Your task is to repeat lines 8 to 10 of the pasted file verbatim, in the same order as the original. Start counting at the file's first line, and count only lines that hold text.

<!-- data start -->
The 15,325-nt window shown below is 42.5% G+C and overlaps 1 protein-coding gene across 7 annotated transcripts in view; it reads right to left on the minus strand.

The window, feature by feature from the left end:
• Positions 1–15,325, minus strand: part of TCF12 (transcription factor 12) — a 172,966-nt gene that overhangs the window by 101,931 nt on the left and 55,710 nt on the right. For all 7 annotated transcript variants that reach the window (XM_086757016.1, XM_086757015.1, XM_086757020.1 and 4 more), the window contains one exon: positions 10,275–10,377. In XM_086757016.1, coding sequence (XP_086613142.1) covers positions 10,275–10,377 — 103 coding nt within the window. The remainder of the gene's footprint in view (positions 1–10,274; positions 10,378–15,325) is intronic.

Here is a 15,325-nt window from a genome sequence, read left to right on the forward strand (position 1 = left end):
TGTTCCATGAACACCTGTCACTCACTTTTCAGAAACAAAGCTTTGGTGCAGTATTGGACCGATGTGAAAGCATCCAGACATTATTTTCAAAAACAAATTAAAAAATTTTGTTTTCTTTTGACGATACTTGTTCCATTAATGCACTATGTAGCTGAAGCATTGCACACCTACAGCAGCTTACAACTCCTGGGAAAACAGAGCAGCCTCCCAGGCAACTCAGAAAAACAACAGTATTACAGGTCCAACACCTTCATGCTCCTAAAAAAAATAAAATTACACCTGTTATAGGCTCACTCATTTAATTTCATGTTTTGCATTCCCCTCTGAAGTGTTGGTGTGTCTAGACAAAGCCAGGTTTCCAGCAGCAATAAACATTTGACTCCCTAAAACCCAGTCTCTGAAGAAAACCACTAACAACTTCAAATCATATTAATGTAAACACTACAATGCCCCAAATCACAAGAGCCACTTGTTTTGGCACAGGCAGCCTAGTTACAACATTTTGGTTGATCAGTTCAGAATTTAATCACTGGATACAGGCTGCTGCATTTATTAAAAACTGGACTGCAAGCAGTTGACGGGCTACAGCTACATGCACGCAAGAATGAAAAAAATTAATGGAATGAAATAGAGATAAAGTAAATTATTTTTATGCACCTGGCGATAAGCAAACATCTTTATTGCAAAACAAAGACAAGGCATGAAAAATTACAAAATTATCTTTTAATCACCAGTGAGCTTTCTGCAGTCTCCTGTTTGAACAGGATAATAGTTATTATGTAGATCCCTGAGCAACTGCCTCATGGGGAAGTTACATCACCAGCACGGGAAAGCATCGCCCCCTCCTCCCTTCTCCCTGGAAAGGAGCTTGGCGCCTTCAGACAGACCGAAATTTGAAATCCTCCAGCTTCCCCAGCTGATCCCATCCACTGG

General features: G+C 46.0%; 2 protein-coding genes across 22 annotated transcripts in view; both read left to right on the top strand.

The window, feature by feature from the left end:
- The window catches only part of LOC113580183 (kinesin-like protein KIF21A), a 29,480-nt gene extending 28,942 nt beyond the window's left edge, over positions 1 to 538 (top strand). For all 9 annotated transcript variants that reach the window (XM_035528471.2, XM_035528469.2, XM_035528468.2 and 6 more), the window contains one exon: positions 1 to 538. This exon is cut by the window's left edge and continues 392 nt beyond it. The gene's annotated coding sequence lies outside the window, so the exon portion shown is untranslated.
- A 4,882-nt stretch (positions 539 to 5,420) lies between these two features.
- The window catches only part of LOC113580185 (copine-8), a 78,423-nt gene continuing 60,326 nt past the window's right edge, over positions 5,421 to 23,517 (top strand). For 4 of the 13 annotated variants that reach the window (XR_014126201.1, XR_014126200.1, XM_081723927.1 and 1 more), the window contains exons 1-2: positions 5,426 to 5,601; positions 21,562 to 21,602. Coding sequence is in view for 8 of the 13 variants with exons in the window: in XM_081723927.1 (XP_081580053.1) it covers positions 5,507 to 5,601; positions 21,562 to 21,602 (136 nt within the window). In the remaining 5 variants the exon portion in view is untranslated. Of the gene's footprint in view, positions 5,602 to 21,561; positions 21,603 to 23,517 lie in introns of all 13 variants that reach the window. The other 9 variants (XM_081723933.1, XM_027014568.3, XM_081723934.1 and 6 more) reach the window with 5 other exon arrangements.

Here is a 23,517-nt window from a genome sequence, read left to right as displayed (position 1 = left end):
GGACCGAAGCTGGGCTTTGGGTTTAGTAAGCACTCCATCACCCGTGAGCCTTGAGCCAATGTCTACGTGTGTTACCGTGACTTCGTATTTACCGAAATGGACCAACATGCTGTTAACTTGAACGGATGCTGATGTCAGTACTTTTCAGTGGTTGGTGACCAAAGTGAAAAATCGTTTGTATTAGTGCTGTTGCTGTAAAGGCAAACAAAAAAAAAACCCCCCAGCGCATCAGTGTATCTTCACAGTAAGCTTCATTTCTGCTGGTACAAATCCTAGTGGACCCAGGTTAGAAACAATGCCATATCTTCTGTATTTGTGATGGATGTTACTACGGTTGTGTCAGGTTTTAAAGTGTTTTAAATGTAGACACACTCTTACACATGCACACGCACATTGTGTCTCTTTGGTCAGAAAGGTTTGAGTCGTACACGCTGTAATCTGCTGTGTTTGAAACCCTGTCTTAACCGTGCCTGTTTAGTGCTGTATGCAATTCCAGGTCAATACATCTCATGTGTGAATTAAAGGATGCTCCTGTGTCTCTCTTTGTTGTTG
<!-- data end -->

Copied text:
- The window catches only part of LOC113580183 (kinesin-like protein KIF21A), a 29,480-nt gene extending 28,942 nt beyond the window's left edge, over positions 1 to 538 (top strand). For all 9 annotated transcript variants that reach the window (XM_035528471.2, XM_035528469.2, XM_035528468.2 and 6 more), the window contains one exon: positions 1 to 538. This exon is cut by the window's left edge and continues 392 nt beyond it. The gene's annotated coding sequence lies outside the window, so the exon portion shown is untranslated.
- A 4,882-nt stretch (positions 539 to 5,420) lies between these two features.
- The window catches only part of LOC113580185 (copine-8), a 78,423-nt gene continuing 60,326 nt past the window's right edge, over positions 5,421 to 23,517 (top strand). For 4 of the 13 annotated variants that reach the window (XR_014126201.1, XR_014126200.1, XM_081723927.1 and 1 more), the window contains exons 1-2: positions 5,426 to 5,601; positions 21,562 to 21,602. Coding sequence is in view for 8 of the 13 variants with exons in the window: in XM_081723927.1 (XP_081580053.1) it covers positions 5,507 to 5,601; positions 21,562 to 21,602 (136 nt within the window). In the remaining 5 variants the exon portion in view is untranslated. Of the gene's footprint in view, positions 5,602 to 21,561; positions 21,603 to 23,517 lie in introns of all 13 variants that reach the window. The other 9 variants (XM_081723933.1, XM_027014568.3, XM_081723934.1 and 6 more) reach the window with 5 other exon arrangements.